The mother's burden is made heavier because her husband is so often away from home. This ought not to be, and Mrs. White has written much about the minister's responsibility to his own family (Gospel Workers, pp. 204-206). A survey in 1960 revealed that the average Protestant minister spent about 26 hours a week with his family (Pastoral Psychology, September, 1960, p. 12). This included meals, family outings, devotions, watching TV with the children, and helping them with homework. Thirty-three years later, many pastoral fathers spend only a few minutes a day nurturing their children. Modern conveniences have not enabled fathers to spend more family time, only work "faster". With the increasing and overwhelming temptations of our corrupt world today, the children more than ever need the steadying influence of a father's presence, and proof of his personal interest in them.
When interviewed, several ministers' wives who can look back now and believe they reared their children successfully, emphasized how important it was to have their husband spend time with each individual child and to utilize every precious moment of family togetherness. These are the parsonages from which have gone forth young ministers who gladly follow in the footsteps of beloved, respected fathers, as well as a host of doctors, nurses, teachers, and others who have made great contributions in worthwhile fields of human endeavor. For no matter how tempted ministers' children may be at some time in their life to feel that being PK is a handicap, most of them who can look back on homes such as these will admit it was a high privilege.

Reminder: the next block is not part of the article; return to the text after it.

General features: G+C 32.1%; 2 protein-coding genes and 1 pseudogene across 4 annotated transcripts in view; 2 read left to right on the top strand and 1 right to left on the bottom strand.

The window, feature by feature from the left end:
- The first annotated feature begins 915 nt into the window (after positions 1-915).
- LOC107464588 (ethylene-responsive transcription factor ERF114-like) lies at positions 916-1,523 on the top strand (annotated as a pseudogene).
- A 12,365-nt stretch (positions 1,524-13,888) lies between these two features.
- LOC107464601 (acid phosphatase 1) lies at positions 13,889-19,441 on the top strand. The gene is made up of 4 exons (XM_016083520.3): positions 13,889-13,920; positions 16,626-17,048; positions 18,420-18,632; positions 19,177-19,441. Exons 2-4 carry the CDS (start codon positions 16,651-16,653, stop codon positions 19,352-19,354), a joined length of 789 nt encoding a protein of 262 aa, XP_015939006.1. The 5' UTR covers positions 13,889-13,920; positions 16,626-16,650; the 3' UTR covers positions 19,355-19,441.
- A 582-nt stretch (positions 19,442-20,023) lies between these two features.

I quote from the remarks of an outstanding, successful mother among the ministers' wives whom I know. When asked how she accounted for the fact that every one of her seven children has remained faithful to childhood training and is active in the church, she replied: "We just had an average normal Christian home. Sincerity is caught, not taught. Our motto was to do the right thing at the right time, and to remember that a loving heart is the truest wisdom."